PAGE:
The Swedish Soldier and General Mental Health Following Service in Peacekeeping Operations
The Scandinavian countries have a long tradition of taking part in peacekeeping missions and also of research in this field. The aim of this thesis is to continue the tradition of research and try to shed some more light on the mental health aspects of peacekeeping operations. Two methods were used to accomplish this. One was to study a Swedish battalion serving for 6 months in NATO´s IFOR mission in Bosnia in 1996, using a longitudinal approach. Questionnaires covering predeployment factors, general mental health, traumatic experiences and effects of support were used. The other method was to perform a register study in which 39 768 individuals who had served in peacekeeping missions were compared to a matched group of the general population with regard to differences in suicide rates. The general level of mental health problems and post-traumatic reactions was low and did not change over time. Traumatic experiences during service only appeared to make a temporary difference in general mental health. There are indications that possible predictors for poor mental health in peacekeepers could be constituted by: lower mean scores on the SOC questionnaire and on the Emotional Stability scale of the FFPI; personality disorders in general; prior family problems or psychiatric problems expressed through suicidal thoughts before deployment and problems experienced post-deployment, such as "relationship problems", death of a close relative", or "financial problems". It was found that the combination of peer support and a defusing session led by platoon commanders had positive effects on the post deployment mental health. The rate of personality disorders appears to be at the same level as or at a slightly lower level than in the general population. Compared to the general population, the suicide rate was showed to be lower in the peacekeeper population.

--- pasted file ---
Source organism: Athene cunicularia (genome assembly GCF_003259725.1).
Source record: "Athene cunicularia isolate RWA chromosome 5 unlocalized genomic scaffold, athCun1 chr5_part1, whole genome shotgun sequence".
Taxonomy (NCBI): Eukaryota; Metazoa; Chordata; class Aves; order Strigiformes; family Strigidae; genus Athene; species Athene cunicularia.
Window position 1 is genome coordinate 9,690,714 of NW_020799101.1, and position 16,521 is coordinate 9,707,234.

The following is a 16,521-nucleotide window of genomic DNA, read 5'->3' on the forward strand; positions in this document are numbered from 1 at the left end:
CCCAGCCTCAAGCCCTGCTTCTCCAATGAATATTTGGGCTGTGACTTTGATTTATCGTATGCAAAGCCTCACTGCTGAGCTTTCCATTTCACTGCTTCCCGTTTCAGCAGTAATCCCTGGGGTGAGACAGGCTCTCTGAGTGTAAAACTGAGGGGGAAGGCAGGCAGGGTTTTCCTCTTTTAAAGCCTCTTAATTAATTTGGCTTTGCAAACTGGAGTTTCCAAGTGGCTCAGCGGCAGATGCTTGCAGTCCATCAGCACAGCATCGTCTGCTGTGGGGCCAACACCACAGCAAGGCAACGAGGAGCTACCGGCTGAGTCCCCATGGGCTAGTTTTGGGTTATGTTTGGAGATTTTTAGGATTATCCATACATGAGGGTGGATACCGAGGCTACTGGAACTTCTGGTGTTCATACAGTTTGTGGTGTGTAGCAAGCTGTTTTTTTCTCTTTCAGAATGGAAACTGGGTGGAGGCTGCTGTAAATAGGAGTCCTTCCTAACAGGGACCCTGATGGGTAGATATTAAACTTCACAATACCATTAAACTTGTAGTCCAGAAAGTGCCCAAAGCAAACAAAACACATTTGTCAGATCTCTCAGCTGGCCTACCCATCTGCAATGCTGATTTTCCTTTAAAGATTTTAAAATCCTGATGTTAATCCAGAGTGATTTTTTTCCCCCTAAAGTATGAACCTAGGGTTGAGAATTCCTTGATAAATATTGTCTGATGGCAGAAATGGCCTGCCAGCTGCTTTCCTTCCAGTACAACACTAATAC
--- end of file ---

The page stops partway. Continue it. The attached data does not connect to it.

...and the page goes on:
Source Type:Doctoral Dissertation
Keywords:MEDICINE; Psychiatry; Psychiatry; Mental health; military; peacekeeping; personality disorders; suicide.; Psykiatri
Date of Publication:01/01/2005